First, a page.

How things have changed. A quarter century after his death my father would be perplexed if he could see the BBC. That, I suppose, is the first thing that would amaze him. Today the Beeb is seen, for it’s a TV channel, and the radio station of old, though still around and performing as well as ever, is, sadly, no longer heard and almost forgotten. But what would have truly upset Daddy is the content of the news. It’s not the sort of stuff he would choose to loyally watch.

    Last weekend, as Kosovo came off the boil but Kargil got hotter and hotter, the BBC virtually ignored the South Asian story yet treated the European one as if it was the only thing happening on the planet. Entire bulletins were devoted to the K-For troops arriving in Pristina, the confusion between NATO and the Russians, the joy of the Albanians and the concerns of the Serbs. But the foreign minister talks in Delhi, the tapes that alleged the Pakistani army is masterminding the Kargil operation and the threat of war between India and Pakistan often did not merit mention at all.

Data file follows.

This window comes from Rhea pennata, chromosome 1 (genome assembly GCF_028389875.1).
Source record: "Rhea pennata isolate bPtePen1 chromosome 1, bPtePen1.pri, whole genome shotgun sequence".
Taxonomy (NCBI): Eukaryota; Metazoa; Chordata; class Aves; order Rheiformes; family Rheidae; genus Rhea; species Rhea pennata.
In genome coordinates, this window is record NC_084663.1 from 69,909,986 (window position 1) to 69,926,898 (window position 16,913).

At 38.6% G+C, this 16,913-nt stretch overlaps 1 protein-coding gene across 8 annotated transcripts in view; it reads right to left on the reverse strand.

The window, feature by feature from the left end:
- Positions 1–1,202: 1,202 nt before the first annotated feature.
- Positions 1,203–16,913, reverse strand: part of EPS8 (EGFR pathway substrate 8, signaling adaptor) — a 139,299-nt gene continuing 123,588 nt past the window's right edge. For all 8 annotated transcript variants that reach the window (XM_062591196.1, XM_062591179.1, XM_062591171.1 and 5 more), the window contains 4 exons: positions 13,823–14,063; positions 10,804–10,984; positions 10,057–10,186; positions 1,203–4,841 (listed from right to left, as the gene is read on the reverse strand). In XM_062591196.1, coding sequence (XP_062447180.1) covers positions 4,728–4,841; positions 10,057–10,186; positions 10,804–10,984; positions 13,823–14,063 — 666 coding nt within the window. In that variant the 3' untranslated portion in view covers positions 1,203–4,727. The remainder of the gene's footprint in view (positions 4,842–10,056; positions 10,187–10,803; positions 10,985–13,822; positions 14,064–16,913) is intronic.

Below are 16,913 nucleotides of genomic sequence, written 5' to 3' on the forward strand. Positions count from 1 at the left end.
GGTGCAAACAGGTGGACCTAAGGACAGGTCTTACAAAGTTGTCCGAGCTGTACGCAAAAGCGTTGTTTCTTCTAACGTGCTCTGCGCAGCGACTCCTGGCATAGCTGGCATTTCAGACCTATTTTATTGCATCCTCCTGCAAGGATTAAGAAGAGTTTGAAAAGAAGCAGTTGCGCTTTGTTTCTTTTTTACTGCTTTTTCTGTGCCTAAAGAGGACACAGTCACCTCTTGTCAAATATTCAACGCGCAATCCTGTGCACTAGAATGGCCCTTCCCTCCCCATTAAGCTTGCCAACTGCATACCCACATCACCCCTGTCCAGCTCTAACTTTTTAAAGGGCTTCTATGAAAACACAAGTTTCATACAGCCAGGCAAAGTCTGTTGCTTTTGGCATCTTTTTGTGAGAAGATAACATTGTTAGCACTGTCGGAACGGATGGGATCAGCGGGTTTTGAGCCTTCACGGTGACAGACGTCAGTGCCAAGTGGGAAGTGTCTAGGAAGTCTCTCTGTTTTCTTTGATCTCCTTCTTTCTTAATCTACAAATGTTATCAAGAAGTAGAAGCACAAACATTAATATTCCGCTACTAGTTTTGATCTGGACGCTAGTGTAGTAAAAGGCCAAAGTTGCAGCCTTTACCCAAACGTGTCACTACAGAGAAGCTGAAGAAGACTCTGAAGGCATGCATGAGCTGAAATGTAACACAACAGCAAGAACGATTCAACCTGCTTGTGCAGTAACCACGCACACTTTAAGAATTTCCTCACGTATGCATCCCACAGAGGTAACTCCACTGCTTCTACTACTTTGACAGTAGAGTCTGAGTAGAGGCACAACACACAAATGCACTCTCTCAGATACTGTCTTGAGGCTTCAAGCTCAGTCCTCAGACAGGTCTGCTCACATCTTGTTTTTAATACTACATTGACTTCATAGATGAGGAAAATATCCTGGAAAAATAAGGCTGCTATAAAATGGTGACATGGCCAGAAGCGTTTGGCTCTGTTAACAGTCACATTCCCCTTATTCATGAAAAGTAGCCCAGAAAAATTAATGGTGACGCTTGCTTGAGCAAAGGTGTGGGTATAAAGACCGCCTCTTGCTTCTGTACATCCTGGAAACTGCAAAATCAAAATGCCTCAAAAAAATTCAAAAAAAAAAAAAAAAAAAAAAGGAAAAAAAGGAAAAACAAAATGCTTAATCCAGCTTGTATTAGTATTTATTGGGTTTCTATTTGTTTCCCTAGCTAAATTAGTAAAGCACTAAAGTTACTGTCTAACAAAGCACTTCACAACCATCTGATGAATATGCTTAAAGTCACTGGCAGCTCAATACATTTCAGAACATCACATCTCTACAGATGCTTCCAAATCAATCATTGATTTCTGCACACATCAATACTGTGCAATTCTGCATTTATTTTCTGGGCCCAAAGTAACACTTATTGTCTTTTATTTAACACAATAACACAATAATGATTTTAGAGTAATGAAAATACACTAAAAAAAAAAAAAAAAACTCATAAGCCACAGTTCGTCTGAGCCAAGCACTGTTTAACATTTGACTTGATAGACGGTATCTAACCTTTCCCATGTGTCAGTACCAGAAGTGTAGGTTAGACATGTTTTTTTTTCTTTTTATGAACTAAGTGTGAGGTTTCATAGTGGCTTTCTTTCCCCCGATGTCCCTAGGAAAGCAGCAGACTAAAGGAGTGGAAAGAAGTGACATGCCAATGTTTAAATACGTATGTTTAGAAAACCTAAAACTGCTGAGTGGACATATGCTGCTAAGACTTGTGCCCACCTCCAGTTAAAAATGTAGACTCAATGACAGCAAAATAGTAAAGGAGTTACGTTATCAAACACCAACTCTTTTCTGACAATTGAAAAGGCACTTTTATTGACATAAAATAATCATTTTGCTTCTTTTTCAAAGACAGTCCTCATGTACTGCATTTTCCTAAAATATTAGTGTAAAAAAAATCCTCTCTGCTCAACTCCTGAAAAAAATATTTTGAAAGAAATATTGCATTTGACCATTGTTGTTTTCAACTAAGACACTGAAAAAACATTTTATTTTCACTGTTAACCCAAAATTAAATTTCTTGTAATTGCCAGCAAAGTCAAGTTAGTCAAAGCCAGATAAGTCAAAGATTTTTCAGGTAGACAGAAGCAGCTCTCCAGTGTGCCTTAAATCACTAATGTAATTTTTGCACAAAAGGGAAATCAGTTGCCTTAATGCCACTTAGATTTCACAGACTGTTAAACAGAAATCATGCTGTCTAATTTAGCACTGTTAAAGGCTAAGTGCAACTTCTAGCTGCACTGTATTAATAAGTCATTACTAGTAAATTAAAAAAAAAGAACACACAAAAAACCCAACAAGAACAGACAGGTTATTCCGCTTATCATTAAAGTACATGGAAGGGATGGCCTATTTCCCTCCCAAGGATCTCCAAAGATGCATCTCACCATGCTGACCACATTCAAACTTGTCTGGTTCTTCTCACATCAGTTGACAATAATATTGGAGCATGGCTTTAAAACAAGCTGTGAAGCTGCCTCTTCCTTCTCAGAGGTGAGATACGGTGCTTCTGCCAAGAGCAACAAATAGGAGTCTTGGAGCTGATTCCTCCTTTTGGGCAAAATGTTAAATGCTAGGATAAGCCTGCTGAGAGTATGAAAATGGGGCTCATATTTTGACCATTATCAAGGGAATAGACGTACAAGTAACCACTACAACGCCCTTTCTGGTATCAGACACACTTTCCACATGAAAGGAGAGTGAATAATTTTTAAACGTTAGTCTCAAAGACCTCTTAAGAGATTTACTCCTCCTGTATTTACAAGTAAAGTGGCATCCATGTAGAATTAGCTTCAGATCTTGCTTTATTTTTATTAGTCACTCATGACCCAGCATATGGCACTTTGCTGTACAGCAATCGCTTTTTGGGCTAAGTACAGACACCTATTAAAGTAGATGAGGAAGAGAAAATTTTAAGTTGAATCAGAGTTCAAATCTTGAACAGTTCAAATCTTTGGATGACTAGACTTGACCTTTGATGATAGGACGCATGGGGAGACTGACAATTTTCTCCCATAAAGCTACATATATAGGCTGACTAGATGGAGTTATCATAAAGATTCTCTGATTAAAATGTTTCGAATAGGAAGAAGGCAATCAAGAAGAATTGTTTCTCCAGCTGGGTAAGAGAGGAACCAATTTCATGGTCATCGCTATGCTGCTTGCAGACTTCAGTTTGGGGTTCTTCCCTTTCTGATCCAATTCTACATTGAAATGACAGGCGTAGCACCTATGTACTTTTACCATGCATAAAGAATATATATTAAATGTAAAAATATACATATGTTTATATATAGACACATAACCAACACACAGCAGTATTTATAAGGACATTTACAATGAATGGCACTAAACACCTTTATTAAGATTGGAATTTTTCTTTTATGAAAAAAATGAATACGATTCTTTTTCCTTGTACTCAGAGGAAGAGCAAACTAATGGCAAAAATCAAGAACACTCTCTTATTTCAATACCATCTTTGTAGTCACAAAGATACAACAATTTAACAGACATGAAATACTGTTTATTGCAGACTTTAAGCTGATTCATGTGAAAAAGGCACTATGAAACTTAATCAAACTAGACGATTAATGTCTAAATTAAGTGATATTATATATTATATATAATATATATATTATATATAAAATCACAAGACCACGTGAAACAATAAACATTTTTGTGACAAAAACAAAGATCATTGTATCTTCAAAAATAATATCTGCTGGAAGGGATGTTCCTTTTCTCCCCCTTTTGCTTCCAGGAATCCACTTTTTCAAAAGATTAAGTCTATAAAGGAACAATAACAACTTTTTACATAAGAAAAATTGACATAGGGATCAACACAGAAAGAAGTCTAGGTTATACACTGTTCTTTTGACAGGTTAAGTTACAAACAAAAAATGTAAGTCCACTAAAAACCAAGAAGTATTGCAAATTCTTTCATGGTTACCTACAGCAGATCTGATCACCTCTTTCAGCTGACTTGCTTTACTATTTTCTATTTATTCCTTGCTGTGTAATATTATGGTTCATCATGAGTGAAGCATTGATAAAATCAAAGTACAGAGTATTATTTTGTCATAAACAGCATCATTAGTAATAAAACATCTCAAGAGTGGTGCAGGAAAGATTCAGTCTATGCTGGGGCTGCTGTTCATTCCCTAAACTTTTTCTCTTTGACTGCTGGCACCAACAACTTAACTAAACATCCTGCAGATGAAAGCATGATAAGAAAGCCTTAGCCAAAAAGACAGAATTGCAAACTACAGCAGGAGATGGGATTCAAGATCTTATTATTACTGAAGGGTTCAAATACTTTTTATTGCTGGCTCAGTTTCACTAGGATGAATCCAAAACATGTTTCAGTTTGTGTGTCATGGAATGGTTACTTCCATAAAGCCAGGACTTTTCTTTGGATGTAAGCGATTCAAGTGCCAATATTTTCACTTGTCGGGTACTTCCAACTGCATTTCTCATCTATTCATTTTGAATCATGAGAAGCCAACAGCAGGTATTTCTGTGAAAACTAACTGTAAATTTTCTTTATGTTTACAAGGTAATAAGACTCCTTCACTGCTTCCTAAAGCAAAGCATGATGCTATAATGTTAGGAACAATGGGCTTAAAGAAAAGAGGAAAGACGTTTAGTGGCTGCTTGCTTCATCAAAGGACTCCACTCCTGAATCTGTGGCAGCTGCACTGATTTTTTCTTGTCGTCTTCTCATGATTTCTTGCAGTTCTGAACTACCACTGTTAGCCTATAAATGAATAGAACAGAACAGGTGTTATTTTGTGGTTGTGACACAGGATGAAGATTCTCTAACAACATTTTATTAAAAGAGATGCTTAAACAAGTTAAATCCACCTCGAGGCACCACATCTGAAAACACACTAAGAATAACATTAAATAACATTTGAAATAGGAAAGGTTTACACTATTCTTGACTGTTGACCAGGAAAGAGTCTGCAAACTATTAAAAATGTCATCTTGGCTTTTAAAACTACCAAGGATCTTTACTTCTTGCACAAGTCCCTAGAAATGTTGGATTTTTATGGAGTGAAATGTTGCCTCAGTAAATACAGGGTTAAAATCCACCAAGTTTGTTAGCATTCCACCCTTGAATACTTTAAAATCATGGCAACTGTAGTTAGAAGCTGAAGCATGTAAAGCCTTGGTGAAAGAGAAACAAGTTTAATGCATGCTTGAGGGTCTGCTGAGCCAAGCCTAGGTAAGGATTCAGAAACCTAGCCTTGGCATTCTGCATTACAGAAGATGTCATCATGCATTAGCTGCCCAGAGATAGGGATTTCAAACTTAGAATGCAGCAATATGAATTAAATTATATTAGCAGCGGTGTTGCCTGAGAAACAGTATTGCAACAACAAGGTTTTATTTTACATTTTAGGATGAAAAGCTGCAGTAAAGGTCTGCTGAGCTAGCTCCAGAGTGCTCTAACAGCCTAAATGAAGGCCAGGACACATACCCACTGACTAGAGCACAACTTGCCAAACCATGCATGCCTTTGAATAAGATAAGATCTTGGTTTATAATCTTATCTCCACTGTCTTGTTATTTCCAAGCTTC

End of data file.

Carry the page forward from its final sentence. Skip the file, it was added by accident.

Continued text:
The reputation of the BBC was built on three planks. I might not have understood this so clearly in the days when I sat beside Daddy and the crackling transistor but today, in retrospect, I am convinced I know why he was such a fan. It was genuinely world news. Nigeria or Laos would feature as often as New York and London. It made a special effort to cover India. Years later, unable to shake the BBC habit, I can remember listening to the World Service on a car radio in Cambridge at 4.00 a.m. to find out the details of Indira Gandhi's 1977 defeat. And, thirdly, it stuck to the main points. As a result in ten minutes you could find out all that you needed to know. After that if you wanted more there was always Radio Newsreel but that was usually for addicts or experts.